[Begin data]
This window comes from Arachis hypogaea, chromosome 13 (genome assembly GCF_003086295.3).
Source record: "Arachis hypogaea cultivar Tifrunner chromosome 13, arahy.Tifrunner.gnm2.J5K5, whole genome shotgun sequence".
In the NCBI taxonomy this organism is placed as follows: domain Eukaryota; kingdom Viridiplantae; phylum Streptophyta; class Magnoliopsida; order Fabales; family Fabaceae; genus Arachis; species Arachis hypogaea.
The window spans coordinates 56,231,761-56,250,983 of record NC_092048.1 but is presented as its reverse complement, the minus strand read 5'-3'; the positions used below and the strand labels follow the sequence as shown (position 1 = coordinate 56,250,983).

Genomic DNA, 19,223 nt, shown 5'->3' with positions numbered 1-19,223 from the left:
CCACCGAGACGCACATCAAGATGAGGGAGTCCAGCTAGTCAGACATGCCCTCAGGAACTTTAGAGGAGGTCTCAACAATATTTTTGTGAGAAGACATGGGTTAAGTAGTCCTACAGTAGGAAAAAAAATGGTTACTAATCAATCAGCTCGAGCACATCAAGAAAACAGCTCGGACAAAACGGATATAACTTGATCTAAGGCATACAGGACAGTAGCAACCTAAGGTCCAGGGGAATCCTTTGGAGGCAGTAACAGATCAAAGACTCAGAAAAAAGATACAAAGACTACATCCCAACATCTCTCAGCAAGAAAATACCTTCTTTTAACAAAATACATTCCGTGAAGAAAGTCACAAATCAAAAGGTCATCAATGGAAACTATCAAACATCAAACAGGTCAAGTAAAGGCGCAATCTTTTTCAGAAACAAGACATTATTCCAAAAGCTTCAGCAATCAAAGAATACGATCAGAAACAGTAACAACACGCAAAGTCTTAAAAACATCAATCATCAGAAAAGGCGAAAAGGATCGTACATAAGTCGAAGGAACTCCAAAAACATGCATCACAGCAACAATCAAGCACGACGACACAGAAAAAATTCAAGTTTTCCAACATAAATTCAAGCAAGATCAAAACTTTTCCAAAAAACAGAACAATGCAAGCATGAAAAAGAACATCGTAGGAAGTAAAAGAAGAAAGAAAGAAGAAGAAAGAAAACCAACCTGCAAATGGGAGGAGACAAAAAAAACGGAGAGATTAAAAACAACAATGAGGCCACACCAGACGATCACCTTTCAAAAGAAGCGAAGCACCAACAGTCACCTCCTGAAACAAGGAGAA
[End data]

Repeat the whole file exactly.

This window comes from Arachis hypogaea, chromosome 13 (genome assembly GCF_003086295.3).
Source record: "Arachis hypogaea cultivar Tifrunner chromosome 13, arahy.Tifrunner.gnm2.J5K5, whole genome shotgun sequence".
In the NCBI taxonomy this organism is placed as follows: domain Eukaryota; kingdom Viridiplantae; phylum Streptophyta; class Magnoliopsida; order Fabales; family Fabaceae; genus Arachis; species Arachis hypogaea.
The window spans coordinates 56,231,761-56,250,983 of record NC_092048.1 but is presented as its reverse complement, the minus strand read 5'-3'; the positions used below and the strand labels follow the sequence as shown (position 1 = coordinate 56,250,983).

Genomic DNA, 19,223 nt, shown 5'->3' with positions numbered 1-19,223 from the left:
CCACCGAGACGCACATCAAGATGAGGGAGTCCAGCTAGTCAGACATGCCCTCAGGAACTTTAGAGGAGGTCTCAACAATATTTTTGTGAGAAGACATGGGTTAAGTAGTCCTACAGTAGGAAAAAAAATGGTTACTAATCAATCAGCTCGAGCACATCAAGAAAACAGCTCGGACAAAACGGATATAACTTGATCTAAGGCATACAGGACAGTAGCAACCTAAGGTCCAGGGGAATCCTTTGGAGGCAGTAACAGATCAAAGACTCAGAAAAAAGATACAAAGACTACATCCCAACATCTCTCAGCAAGAAAATACCTTCTTTTAACAAAATACATTCCGTGAAGAAAGTCACAAATCAAAAGGTCATCAATGGAAACTATCAAACATCAAACAGGTCAAGTAAAGGCGCAATCTTTTTCAGAAACAAGACATTATTCCAAAAGCTTCAGCAATCAAAGAATACGATCAGAAACAGTAACAACACGCAAAGTCTTAAAAACATCAATCATCAGAAAAGGCGAAAAGGATCGTACATAAGTCGAAGGAACTCCAAAAACATGCATCACAGCAACAATCAAGCACGACGACACAGAAAAAATTCAAGTTTTCCAACATAAATTCAAGCAAGATCAAAACTTTTCCAAAAAACAGAACAATGCAAGCATGAAAAAGAACATCGTAGGAAGTAAAAGAAGAAAGAAAGAAGAAGAAAGAAAACCAACCTGCAAATGGGAGGAGACAAAAAAAACGGAGAGATTAAAAACAACAATGAGGCCACACCAGACGATCACCTTTCAAAAGAAGCGAAGCACCAACAGTCACCTCCTGAAACAAGGAGAA